Gigerenzer (1991) once again responds with the potential of a frequentist representation to eliminate the bias, drawing on work by Cosmides and Tooby (1990) [The 1990 paper was an unpublished conference paper, but this work was later published here (pdf)]:

One our of 1000 Americans has disease X. A test has been developed to detect when a person has disease X. Every time the test is given to a person who has he disease, the test comes out positive. But sometimes the test also comes out positive when it is given to a person who is completely healthy. Specifically, out of every 1000 people who are perfectly healthy, 50 of them test positive for the disease.

Imagine that we have assembled a random sample of 1000 Americans. They were selected by a lottery. Those who conducted the lottery had no information about the health status of any of these people. How many people who test positive for the disease will actually have the disease? — out of —.

The result:

If the question was rephrased in a frequentist way, as shown above, then the Bayesian answer of 0.02 – that is, the answer “one out of 50 (or 51); – was given by 76% of the subjects. The “base-rate fallacy” disappeared.

Kahneman and Tversky (1996) do not respond to this particular example, beyond a footnote:

Cosmides and Tooby (1996) have shown that a frequentistic formulation also helps subjects solve a base-rate problem that is quite difficult when framed in terms of percentages or probabilities. Their result is readily explained in terms of extensional cues to set inclusion. These authors, however, prefer the speculative interpretation that evolution has favored reasoning with frequencies but not with percentages.

It seems we have agreement on the effect, although a differing interpretation.

Kahneman and Tversky, however, more directly attack the idea that people are natural frequentists.

He [Gigerenzer] offers a hypothetical example in which a physician in a nonliterate society learns quickly and accurately the posterior probability of a disease given the presence or absence of a symptom. … However, Gigerenzer’s speculation about what a nonliterate physician might learn from experience is not supported by existing evidence. Subjects in an experiment reported by Gluck and Bower (1988) learned to diagnose whether a patient has a rare (25%) or a common (75%) disease. For 250 trials the subjects guessed the patient’s disease on the basis of a pattern of four binary symptoms, with immediate feedback. Following this learning phase, the subjects estimated the relative frequency of the rare disease, given each of the four symptoms separately.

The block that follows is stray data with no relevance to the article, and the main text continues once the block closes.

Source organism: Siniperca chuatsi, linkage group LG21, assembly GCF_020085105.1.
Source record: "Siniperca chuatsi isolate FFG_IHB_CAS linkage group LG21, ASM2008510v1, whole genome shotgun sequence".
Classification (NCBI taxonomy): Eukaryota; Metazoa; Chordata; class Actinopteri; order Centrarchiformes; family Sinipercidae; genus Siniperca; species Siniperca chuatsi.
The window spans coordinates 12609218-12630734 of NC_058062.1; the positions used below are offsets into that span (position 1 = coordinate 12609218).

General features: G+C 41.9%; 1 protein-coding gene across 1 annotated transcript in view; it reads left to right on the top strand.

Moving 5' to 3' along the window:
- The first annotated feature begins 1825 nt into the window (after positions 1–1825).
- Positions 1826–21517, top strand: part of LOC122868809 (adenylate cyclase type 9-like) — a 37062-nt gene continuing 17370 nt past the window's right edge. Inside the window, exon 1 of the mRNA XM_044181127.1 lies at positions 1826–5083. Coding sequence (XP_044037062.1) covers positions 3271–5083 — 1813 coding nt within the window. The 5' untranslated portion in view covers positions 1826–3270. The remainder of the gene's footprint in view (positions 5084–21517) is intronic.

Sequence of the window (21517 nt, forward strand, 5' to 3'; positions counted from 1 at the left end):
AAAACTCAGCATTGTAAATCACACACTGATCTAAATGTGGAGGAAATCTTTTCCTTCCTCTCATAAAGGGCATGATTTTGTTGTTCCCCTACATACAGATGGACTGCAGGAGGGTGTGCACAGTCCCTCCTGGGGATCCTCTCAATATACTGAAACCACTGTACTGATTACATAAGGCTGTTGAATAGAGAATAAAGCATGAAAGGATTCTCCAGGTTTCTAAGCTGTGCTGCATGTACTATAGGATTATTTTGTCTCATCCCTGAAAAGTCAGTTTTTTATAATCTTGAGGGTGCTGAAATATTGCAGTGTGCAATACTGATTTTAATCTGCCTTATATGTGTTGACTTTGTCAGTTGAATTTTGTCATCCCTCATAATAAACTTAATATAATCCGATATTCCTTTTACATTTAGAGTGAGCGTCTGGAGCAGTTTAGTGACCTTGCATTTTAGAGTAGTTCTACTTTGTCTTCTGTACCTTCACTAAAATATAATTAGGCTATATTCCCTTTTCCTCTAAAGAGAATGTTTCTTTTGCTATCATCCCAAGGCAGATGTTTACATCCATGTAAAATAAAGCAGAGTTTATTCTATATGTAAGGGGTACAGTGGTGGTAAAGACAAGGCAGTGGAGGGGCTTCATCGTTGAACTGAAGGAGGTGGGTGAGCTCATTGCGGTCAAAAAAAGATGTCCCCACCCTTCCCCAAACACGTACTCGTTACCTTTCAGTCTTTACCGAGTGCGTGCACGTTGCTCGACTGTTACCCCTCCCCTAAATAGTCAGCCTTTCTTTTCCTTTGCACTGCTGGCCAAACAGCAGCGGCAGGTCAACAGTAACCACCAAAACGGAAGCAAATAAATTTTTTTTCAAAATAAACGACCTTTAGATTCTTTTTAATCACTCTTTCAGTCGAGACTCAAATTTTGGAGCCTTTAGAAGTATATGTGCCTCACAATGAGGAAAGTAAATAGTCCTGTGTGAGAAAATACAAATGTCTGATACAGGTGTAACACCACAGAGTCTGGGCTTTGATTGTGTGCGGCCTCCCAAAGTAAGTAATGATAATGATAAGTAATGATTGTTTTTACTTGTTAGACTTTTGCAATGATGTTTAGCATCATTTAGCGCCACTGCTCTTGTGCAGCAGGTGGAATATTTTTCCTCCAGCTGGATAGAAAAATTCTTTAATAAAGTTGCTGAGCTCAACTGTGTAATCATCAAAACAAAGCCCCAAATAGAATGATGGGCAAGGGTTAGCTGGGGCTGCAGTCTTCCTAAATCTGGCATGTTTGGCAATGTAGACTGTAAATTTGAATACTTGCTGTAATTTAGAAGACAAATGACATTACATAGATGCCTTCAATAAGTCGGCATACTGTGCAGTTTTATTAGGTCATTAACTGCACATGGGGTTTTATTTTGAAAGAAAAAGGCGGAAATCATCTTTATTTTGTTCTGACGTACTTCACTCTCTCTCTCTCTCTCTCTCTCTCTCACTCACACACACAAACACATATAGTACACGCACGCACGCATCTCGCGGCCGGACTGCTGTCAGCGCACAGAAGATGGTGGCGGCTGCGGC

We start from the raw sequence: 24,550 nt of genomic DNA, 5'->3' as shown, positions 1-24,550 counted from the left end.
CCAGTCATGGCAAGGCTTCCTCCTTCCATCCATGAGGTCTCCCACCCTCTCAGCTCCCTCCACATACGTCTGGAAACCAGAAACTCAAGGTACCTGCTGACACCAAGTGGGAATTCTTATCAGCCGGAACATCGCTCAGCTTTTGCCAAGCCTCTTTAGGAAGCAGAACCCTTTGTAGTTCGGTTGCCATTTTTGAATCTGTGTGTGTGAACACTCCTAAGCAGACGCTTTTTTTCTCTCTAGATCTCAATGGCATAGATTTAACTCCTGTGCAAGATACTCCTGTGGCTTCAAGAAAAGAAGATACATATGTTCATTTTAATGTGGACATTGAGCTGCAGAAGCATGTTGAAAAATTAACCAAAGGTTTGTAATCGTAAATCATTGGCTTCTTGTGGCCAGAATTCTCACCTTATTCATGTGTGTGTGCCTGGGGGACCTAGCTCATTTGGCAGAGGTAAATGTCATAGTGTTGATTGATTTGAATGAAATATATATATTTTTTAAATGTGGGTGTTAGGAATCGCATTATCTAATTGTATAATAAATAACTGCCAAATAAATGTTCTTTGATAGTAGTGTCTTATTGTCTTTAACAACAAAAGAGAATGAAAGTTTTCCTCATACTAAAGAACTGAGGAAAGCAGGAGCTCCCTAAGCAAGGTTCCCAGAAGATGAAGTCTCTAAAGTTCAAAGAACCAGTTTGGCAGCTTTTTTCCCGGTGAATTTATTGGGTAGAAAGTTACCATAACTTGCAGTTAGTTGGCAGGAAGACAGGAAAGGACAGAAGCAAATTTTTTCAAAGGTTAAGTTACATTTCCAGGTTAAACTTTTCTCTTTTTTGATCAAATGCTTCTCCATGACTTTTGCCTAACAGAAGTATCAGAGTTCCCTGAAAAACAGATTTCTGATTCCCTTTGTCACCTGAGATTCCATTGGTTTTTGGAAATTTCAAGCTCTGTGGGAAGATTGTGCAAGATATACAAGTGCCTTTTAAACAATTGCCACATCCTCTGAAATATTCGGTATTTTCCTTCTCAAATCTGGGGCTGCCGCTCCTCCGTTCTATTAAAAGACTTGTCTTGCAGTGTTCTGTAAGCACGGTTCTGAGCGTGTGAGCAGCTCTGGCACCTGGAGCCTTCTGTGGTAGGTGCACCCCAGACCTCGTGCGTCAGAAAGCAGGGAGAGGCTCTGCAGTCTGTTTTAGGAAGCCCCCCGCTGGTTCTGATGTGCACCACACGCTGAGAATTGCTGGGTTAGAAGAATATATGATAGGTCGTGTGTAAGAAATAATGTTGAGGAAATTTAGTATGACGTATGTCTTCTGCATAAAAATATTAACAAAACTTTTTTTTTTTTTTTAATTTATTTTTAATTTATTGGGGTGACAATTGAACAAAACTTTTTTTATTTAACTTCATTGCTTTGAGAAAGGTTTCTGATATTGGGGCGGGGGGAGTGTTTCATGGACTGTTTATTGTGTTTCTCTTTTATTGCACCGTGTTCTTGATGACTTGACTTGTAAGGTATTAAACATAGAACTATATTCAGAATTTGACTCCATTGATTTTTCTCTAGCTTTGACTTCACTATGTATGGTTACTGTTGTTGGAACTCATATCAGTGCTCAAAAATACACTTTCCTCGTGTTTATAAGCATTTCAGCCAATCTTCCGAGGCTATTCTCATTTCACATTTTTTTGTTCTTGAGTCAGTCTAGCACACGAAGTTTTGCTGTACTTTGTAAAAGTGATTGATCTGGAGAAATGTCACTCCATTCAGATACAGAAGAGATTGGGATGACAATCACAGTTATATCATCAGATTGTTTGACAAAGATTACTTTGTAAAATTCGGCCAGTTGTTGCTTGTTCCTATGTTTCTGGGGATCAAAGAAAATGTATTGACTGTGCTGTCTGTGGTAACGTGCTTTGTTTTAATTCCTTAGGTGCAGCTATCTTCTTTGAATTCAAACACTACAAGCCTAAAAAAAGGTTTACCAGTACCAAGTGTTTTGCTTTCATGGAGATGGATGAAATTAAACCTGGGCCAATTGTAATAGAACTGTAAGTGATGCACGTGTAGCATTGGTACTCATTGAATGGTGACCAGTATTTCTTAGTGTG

If the mind is “a frequency monitoring device,” as argued by Gigerenzer …, we should expect subjects to be reasonably accurate in their assessments of the relative frequencies of the diseases, given each symptom. Contrary to this naive frequentist prediction, subjects’ judgments of the relative frequency of the two diseases were determined entirely by the diagnosticity of the symptom, with no regard for the base-rate frequencies of the diseases. … Contrary to Gigerenzer’s unqualified claim, the replacement of subjective probability judgments by estimates of relative frequency and the introduction of sequential random sampling do not provide a panacea against base-rate neglect.

Gigerenzer (1996) responds:

Concerning base-rate neglect, Kahneman and Tversky … created the impression that there is little evidence that certain types of frequency formats improve Bayesian reasoning. They do not mention that there is considerable evidence (e.g., Gigerenzer & Hoffrage, 1995) and back their disclaimer principally with a disease-classification study by Gluck and Bower (1988), which they summarized thus: “subjects’ judgments of the relative frequency . . . were determined entirely by the diagnosticity of the symptom, with no regard for the base-rate frequencies of the diseases” … To set the record straight, Gluck and Bower said their results were consistent with the idea that “base-rate information is not ignored, only underused” (p. 235). Furthermore, their study was replicated and elaborated on by Shanks (1991), who concluded that “we have no conclusive evidence for the claim . . . that systematic base-rate neglect occurs in this type of situation” (p. 153). Adding up studies in which base-rate neglect appears or disappears will lead us nowhere.

Gigerenzer is right that Kahneman and Tversky were overly strong in their description of the findings of the Gluck and Bower study, but Gigerenzer’s conclusion seems close to that of Kahneman and Tversky. As Kahneman and Tversky wrote:

[I]t is evident that subjects sometimes use explicitly mentioned base-rate information to a much greater extent than they did in our original engineer- lawyer study [another demonstration of base-rate neglect], though generally less than required by Bayes’ rule.